Pronounced instability has characterised the capitalist world economy since the early 1970s, much of it originating in the mechanisms of money and finance. Several different government policies have failed to restore harmony, often appearing to exacerbate economic instability. This volume argues that monetary and financial instability has its roots in capitalist production and trade themselves, as well as in the defects of the mechanisms of money and finance. Thus, no mix of policies can fully establish monetary and financial harmony, though different policies can significantly amerliorate or worsen instability. To sustain its central claim, the book re-examines the historical and logical origin of money, the creation of interest-bearing capital, the spontaneous emergence of a capitalist credit system, the mechanism of capitalist crises, and the nature and functions of central banks. Further support is provided by the systematic examination of the monetary and financial analysis of all of the important schools of thought, including Classical political economy, Marxism, Keynesianism, Post-keynesianism and monetarism. The authors' ability to present important insights from Japanese political economy, not previously discussed in Anglo-Saxon economies, makes this a highly significant work in radial political economy, offering a systematic and up-to-date Marxist analysis.Über den Autor:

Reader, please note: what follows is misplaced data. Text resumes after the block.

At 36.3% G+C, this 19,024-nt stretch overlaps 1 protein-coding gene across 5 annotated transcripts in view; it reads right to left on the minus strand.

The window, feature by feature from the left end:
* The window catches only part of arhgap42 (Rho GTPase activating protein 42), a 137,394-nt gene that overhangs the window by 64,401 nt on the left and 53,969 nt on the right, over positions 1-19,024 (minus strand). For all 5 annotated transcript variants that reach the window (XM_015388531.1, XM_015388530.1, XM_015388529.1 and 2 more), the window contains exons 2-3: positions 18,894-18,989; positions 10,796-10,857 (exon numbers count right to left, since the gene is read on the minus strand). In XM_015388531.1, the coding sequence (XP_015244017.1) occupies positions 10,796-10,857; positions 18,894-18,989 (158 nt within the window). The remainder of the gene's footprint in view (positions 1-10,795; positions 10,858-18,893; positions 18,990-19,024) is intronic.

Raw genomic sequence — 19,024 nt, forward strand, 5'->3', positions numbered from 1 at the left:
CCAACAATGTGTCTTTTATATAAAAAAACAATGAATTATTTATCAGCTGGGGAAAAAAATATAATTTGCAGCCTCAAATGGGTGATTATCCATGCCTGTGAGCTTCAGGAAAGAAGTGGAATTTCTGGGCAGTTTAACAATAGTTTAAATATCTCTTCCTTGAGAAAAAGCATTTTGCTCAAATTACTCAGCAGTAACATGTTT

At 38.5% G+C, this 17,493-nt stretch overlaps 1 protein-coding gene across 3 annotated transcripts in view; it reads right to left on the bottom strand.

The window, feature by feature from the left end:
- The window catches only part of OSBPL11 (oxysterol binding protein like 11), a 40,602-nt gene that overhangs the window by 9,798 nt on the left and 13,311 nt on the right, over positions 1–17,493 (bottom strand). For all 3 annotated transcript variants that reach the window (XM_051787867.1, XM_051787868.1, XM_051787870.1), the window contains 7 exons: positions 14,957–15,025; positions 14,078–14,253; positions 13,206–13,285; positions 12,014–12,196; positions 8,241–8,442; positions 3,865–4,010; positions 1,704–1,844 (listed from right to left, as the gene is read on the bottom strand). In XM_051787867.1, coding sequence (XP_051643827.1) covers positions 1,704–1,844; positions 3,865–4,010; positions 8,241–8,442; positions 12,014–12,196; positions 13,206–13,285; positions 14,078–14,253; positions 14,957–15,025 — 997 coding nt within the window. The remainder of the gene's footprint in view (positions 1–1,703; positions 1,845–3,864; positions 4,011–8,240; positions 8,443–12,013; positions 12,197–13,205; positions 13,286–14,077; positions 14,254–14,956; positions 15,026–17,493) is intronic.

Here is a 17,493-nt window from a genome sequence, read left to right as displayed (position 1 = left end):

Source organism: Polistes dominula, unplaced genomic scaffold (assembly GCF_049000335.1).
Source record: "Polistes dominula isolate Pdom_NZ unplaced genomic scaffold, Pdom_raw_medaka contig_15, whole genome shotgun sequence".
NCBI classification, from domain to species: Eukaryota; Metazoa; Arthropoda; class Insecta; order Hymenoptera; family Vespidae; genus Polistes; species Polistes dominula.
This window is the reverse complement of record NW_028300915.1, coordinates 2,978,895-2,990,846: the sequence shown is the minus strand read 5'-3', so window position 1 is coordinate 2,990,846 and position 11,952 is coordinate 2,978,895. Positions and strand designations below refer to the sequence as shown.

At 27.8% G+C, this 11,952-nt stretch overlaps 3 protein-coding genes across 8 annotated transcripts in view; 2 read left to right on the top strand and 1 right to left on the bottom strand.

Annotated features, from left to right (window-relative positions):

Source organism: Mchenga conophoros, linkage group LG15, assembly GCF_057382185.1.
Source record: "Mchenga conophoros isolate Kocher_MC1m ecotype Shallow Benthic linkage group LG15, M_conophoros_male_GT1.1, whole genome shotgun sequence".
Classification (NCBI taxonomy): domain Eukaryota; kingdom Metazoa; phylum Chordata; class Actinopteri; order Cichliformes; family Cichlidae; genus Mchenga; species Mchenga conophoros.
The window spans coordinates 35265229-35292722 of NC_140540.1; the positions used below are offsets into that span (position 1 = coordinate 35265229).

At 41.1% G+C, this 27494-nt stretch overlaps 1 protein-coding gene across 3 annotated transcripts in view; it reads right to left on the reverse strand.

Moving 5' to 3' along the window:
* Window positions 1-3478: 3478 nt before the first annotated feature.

MAKOTO ITOH is Professor of Economics at the University of Tokyo. He has taught widely at many universities abroad, including the New School for Social Research, New York University, Thammasat University at Bangkok, Cambridge University, London University, the University of Manitoba and York University, Canada. His books include Value and Crisis, The Basic Theory of Capitalism, The World Economic Crisis and Japanese Capitalism, and, in Japanese, The Theory of Value and Capital, Contemporary Socialism and Contemporary Capitalism.
COSTAS LAPAVITSAS is Lecturer in Economics at the School of Oriental and African Studies, University of London. His area of specialisation is Japan, in particular Japanese finance. He has also taught at the University of Tokyo, the University of Westminster, and the University of Brighton. His published works include several academic articles in English, Japanese, and Greek.
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